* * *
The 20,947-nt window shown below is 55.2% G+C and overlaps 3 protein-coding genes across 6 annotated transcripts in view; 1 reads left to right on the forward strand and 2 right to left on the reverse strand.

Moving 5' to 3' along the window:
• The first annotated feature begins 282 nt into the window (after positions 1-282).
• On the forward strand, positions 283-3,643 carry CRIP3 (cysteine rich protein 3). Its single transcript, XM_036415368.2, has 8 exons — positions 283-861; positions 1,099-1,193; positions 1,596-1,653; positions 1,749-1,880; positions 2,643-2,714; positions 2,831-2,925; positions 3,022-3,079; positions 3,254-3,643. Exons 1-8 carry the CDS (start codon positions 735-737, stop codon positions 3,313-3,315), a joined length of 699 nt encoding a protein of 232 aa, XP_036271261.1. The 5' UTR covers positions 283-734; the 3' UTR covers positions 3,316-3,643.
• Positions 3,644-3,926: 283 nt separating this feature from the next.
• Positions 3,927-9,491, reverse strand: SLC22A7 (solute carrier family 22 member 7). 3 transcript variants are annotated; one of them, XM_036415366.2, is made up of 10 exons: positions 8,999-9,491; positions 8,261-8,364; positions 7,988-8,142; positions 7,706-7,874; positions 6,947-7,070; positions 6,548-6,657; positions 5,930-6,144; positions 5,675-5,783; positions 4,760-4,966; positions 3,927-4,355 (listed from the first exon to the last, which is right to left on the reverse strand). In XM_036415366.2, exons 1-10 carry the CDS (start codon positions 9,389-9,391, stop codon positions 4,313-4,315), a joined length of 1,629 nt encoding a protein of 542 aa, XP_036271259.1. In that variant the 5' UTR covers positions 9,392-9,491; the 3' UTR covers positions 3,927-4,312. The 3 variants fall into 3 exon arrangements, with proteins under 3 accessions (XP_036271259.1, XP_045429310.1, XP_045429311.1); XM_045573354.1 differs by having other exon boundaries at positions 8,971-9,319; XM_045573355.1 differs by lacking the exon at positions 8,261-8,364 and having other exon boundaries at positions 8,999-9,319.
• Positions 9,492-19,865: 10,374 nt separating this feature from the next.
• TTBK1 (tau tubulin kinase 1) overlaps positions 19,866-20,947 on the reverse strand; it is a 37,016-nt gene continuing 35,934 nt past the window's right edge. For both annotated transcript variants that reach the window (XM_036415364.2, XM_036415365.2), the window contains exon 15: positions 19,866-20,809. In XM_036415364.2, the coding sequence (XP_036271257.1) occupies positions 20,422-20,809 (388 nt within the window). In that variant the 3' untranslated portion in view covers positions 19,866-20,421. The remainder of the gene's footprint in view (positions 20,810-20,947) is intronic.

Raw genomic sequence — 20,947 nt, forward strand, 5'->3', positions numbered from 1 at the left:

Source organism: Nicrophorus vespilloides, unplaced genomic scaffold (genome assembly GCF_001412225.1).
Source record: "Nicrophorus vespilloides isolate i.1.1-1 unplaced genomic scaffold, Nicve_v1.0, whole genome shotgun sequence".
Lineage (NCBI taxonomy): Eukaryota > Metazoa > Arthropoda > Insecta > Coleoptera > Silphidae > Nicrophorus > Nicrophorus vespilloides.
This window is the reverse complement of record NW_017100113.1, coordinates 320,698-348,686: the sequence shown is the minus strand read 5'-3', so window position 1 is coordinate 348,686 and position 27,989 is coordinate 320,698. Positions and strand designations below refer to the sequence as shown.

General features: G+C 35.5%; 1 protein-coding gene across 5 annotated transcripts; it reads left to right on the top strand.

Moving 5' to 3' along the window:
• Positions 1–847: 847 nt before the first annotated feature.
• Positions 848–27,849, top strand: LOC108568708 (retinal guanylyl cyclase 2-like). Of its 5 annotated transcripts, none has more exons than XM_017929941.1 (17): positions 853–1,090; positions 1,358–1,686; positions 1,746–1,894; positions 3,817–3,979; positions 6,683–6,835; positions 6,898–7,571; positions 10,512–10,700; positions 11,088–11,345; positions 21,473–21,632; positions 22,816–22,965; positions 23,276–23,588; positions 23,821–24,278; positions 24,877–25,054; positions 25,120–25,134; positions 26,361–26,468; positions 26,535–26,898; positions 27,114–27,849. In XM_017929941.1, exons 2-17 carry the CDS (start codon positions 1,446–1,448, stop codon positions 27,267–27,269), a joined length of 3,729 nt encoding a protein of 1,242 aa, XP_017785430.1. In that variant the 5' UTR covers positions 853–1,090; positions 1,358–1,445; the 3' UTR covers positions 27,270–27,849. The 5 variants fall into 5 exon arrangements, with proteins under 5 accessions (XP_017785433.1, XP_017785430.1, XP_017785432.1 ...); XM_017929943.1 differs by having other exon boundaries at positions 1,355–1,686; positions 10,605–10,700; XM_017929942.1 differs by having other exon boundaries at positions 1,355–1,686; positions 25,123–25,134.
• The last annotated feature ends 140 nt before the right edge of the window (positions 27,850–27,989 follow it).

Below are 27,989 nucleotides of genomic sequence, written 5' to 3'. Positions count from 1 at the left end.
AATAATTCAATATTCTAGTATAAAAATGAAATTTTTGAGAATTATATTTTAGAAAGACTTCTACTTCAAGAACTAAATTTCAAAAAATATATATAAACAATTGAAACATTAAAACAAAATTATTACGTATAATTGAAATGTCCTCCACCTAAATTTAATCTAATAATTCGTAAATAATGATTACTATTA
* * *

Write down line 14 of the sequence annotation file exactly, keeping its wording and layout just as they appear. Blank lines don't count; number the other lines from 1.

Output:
General features: G+C 35.5%; 1 protein-coding gene across 5 annotated transcripts; it reads left to right on the top strand.